David Baker (December 21, 1931-March 26, 2016)

Authors: Amirah Anderson and Khailah Bell

 

Biography

David Baker was a jazz and classical composer and musician. Born in Indianapolis, Indiana, Baker received his Bachelor’s and Master’s degrees in music education from Indiana University. Early on, he had aspirations of performing in a symphony orchestra, but racial discrimination at the time prevented him from fulfilling this dream. After an early stint of traveling through the U.S. and Europe to record and perform jazz, Baker was forced to return home. As a result of a car accident, David Baker switched from playing the trombone to the cello and focused his craft on composition. Soon thereafter, Baker founded the jazz studies program at his alma mater, Indiana University, where he served as the department chair for 45 years. Throughout his career, David Baker acquired many titles, from faculty member of the Jacobs School of Music to Director of the Smithsonian Jazz Masterworks Orchestra. Baker died at the age of 84 from complications of dementia and Parkinson’s Disease.

Legacy and Contributions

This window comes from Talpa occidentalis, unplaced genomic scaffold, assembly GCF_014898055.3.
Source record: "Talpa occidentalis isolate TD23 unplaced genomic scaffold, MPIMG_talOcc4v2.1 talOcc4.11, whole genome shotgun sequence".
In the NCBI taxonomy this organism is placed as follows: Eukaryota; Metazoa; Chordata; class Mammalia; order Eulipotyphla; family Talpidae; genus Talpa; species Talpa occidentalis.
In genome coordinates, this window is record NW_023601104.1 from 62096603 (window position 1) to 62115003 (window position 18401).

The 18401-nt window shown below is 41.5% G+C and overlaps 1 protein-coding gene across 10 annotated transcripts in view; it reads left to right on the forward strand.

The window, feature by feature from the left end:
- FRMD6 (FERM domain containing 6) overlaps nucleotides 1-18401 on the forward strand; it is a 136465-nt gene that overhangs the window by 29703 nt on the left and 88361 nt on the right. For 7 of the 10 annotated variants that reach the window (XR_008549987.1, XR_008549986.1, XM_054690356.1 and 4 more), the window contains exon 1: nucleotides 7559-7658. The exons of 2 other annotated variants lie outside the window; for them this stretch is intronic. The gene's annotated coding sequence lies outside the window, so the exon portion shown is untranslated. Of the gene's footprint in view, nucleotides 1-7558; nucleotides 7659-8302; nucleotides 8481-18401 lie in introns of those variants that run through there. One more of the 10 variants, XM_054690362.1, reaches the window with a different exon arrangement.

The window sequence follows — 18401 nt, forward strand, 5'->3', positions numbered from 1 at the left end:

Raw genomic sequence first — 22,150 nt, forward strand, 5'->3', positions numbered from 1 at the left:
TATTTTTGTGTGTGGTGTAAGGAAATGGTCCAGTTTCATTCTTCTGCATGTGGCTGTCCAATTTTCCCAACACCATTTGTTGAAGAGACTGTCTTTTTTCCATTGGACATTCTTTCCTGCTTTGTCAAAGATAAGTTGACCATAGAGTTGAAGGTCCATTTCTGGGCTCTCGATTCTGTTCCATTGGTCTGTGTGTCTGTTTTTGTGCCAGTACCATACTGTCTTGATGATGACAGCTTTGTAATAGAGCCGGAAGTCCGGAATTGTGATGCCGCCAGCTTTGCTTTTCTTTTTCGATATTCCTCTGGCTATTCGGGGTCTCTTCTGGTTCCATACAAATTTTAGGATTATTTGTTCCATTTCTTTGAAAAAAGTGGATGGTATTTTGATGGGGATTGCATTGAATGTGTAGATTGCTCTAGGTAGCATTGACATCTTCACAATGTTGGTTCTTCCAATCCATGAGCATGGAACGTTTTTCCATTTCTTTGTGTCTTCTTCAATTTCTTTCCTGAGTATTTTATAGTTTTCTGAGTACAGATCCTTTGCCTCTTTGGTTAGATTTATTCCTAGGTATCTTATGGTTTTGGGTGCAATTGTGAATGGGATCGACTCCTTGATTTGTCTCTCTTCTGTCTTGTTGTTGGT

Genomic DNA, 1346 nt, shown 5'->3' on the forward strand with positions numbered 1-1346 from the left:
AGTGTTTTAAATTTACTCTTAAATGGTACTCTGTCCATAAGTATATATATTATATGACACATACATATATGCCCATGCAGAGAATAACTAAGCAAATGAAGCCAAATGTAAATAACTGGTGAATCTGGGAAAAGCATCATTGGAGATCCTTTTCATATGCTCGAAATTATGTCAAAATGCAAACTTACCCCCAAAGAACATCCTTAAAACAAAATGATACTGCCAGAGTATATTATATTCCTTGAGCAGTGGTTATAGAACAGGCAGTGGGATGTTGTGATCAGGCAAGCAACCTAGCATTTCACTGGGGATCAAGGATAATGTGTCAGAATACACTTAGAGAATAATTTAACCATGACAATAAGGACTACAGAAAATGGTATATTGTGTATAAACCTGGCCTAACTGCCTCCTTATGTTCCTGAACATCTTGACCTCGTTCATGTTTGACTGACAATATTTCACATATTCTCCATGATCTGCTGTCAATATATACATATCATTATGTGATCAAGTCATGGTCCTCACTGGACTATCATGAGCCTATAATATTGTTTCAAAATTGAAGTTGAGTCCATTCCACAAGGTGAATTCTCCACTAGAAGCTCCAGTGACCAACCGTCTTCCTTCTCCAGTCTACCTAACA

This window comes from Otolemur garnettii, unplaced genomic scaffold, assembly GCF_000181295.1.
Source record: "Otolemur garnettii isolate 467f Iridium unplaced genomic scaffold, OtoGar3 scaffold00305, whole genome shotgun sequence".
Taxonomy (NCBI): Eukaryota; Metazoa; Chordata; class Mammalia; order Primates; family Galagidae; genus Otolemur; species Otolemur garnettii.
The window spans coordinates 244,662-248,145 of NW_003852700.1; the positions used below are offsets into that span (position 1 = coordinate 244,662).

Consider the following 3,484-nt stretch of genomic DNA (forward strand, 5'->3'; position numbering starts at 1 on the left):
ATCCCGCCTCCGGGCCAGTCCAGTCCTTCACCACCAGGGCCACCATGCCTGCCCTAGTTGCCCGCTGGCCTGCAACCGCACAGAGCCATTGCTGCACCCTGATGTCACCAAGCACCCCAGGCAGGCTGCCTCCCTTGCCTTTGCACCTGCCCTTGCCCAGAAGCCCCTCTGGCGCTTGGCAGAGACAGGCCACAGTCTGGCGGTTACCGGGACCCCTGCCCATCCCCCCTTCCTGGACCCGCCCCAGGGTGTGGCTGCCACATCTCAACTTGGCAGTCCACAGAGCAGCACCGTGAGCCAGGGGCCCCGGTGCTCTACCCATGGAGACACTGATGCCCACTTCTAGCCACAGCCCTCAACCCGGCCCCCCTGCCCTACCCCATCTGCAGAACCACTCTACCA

David Baker has contributed immensely to the genre of jazz and classical music writing more than two thousand compositions ranging in style from jazz scores to classical forms. These classical forms include the solo sonata, symphony, choral music, art song, cantata ontario, and chamber music. Baker is known for incorporating elements of jazz with more modern/contemporary techniques of music composition, pop, electronic, and gospel music. Some of his most known works include the cantata Le Chat qui peche (1974), Concerto for Cello and Chamber Orchestra (1975); Singers of Songs/ Weavers of Dreams: Homage to My Friends (1980);Through This Vale of Tears (1968); and Shades of Blue(1993). His music pieces have been recorded by a diverse array of performers such as Dexter Gordon and Janos Starker, the Beaux Arts Trio, the Composer’s String Quartet and the Czech Philharmonic. As a performer, conductor, educator, and composer of over 60 years, Baker has been involved in the creation, production, performance, and education of music in several ways and has left a lasting impact on the genre. His legacy yielded to the publishing of a biography, an annual birthday celebration in his honor at Jacobs School of Music of Indiana University, and several other performances dedicated to honoring him by famous Jazz Orchestra, such as the Buselli-Wallarab Jazz Orchestra and the Smithsonian Jazz Masterworks Orchestra.